U.S. scientists have found the genetic basis for one form of sudden infant death syndrome

U.S. scientists have found the genetic basis for one form of sudden infant death syndrome (SIDS).

Sudden infant death syndrome, also known as cot death and crib death, is defined as the death of an infant between the ages of one month and one year which remains unexplained after a thorough postmortem, investigation of the death scene and review of the clinical history.

Very little is known about the possible causes of SIDS. It is important to note that ruling a child's death to be a case of SIDS is not describing the cause of death, but in fact a statement that the cause of death remains unknown. Although there is no known way to prevent it, other research has provided several risk factors which are related to an increased incidence of the syndrome.

The scientists from the Translational Genomics Research Institute, Phoenix, Arizona, and the Clinic for Special Children, Strasburg, Pennsylvania, have released their findings in this weeks journal Proceeding of the National Academy of Sciences.

By discovering the newly described form, sudden infant death with dysgenesis of testes, or SIDDT, the research team led by Dr. Dietrich Stephan, have begun to expose the distinct genetic causes behind some 3,000 infant deaths a year in the US alone.

"This is one of the first genetic sub-classifications of SIDS," Dr. Stephan said. "And it's going to be helpful in offering parents answers for sudden infant deaths, recognizing predisposition early, and hopefully saving a number of these babies."

By identifying patients with SIDDT in an Amish community in central Pennsylvania, the team discovered that over two generations, nine families had lost twenty-one infants to this sudden death syndrome.

This familial clustering suggested a genetic basis for the syndrome and highlights the importance of genetic factors in relation to SIDS. All infants with SIDDT died before 12 months of age of abrupt cardiac and respiratory arrest. While many of these infants underwent testing at major medical centers, no abnormalities were found. Males with SIDDT may also have underdeveloped testes. Females appear to be normal and have normal female hormones in blood and urine. Despite these differences, male and female infants with SIDDT died suddenly at the same age.

The researchers analyzed the DNA from four of these infants, along with their parents, siblings, and extended family members. Using Affymetrix SNP* arrays* - which examine 11,555 single letter, or nucleotide, variations in the genome known as single nucleotide polymorphisms - the researchers narrowed the location of the disorder to a region on chromosome 6.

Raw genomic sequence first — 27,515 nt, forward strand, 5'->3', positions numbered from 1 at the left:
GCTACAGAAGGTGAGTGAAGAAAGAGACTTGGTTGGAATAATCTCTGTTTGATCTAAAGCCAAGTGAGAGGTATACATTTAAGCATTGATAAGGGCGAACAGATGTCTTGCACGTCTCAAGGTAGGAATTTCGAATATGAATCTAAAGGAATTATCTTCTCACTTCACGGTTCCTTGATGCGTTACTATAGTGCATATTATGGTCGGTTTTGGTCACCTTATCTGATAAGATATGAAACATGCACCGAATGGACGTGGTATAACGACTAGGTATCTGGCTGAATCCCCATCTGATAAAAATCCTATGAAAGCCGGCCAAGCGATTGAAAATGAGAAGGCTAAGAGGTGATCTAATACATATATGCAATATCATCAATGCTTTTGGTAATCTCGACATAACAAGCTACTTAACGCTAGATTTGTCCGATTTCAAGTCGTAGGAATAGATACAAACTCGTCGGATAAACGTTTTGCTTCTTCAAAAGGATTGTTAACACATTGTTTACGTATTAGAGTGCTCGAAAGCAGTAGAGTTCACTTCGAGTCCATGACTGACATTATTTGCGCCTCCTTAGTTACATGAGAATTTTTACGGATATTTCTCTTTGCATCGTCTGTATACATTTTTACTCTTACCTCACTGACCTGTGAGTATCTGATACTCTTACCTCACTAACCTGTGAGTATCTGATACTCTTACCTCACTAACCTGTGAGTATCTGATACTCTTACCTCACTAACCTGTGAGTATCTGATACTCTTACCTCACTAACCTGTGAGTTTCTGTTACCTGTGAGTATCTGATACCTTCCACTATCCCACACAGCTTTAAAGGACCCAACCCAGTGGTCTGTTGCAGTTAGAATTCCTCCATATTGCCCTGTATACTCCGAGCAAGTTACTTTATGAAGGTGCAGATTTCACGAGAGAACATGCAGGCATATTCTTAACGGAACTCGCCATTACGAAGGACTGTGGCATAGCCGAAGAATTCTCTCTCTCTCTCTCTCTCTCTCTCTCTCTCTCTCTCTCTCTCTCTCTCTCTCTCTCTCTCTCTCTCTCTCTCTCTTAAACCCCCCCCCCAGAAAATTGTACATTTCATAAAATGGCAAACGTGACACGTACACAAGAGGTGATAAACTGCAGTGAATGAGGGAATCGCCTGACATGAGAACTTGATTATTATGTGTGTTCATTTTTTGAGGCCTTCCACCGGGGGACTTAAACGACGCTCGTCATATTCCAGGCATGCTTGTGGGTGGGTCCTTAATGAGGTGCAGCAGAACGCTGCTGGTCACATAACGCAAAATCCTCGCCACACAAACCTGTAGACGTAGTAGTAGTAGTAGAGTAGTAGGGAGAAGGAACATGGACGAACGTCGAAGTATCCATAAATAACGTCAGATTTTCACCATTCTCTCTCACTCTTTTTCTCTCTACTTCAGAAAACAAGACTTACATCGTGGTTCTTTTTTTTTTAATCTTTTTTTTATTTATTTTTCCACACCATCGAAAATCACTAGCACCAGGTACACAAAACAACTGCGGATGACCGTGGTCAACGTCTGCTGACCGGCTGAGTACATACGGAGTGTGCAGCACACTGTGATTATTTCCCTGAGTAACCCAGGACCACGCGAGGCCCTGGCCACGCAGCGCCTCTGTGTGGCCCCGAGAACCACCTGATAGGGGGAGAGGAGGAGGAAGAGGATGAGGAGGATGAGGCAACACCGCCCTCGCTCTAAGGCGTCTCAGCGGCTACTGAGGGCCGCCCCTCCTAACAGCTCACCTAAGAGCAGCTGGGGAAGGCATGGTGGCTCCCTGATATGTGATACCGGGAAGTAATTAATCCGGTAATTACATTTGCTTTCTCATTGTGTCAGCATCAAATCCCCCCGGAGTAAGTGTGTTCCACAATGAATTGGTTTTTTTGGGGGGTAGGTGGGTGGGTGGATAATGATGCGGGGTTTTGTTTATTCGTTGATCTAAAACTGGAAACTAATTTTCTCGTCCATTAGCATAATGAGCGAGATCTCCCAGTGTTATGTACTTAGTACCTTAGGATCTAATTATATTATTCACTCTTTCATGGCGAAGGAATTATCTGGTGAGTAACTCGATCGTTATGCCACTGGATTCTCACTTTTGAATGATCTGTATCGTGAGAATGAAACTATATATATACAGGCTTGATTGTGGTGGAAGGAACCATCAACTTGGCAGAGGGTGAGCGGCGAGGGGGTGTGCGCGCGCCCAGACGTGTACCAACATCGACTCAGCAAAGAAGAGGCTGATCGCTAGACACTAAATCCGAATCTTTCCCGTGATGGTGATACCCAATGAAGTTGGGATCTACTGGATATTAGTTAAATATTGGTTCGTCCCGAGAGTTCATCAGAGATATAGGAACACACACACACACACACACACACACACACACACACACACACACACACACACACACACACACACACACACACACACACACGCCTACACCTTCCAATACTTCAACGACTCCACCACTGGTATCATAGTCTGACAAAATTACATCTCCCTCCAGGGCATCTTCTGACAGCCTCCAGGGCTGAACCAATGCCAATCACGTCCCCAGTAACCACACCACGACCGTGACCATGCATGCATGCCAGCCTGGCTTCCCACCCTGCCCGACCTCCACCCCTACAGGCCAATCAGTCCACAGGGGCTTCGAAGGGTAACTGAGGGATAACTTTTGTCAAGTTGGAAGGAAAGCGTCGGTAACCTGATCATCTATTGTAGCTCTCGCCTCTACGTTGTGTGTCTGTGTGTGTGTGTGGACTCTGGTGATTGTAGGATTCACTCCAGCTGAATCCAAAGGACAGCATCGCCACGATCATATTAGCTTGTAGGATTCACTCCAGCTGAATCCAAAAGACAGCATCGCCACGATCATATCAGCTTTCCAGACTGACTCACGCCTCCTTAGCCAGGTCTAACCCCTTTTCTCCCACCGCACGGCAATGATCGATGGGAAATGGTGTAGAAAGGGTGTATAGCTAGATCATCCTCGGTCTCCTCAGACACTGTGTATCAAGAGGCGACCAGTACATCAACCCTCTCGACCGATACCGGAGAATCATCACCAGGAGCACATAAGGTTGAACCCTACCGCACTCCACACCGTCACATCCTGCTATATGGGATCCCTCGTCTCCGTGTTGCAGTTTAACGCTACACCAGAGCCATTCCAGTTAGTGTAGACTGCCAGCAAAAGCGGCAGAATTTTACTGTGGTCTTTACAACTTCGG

By correlating the genes known to reside in the region with their clinical understanding of the syndrome, the researchers believed a gene called TSPYL, which is expressed both in the brainstem and in testes, might be responsible for the sudden deaths in these infants. DNA sequencing of this gene in all four patients revealed a severe alteration. All affected infants were found to have two abnormal copies of the TSPYL gene and all parents were carriers of the alteration. Although several other genes are known to be associated with SIDS, this is the first gene identified which causes a primary form of SIDS.

"This study provides new insight into how the nervous system is regulated and highlights the benefits of close collaborations between researchers, physicians, and the patients they care for," said Dr. Erik G. Puffenberger, Laboratory Director at the Clinic for Special Children, the paper's first author.

The discovery also demonstrates the rapidly increasing speed of modern medical research. The mapping and identification of the gene was performed in less than two months from start to finish.

According to the physicians at the Clinic for Special Children, SIDDT is a new disease that has never been described before. The alteration in TSPYL can affect the neurological system and cause sudden death, and in males can also affect the reproductive system. According to Stephan, the relationship of TSPYL mutations or polymorphisms to SIDS in the general population will be studied next. Future work will examine the effects of this gene on the normal control of breathing and heart rate in otherwise normal, premature infants. The gene may be used as a diagnostic marker and to develop treatments.

"This collaboration between the Clinic for Special Children, Translational Genome Research Institute (TGEN), and Affymetrix is an important example of how modern genetic knowledge can, and should be, used to help solve medical problems," said Dr. D. Holmes Morton, Director of the Clinic for Special Children.

*A SNP (pronounced "snip") is a place in the genetic code where DNA differs from one person to the next by a single letter. These slight genetic variations between human beings may predispose some people to disease and explain why some respond better to certain drugs.

*Arrays are used to analyze large numbers of biological samples in an efficient (i.e. parallel) manner.


The opinions expressed here are the views of the writer and do not necessarily reflect the views and opinions of News Medical.
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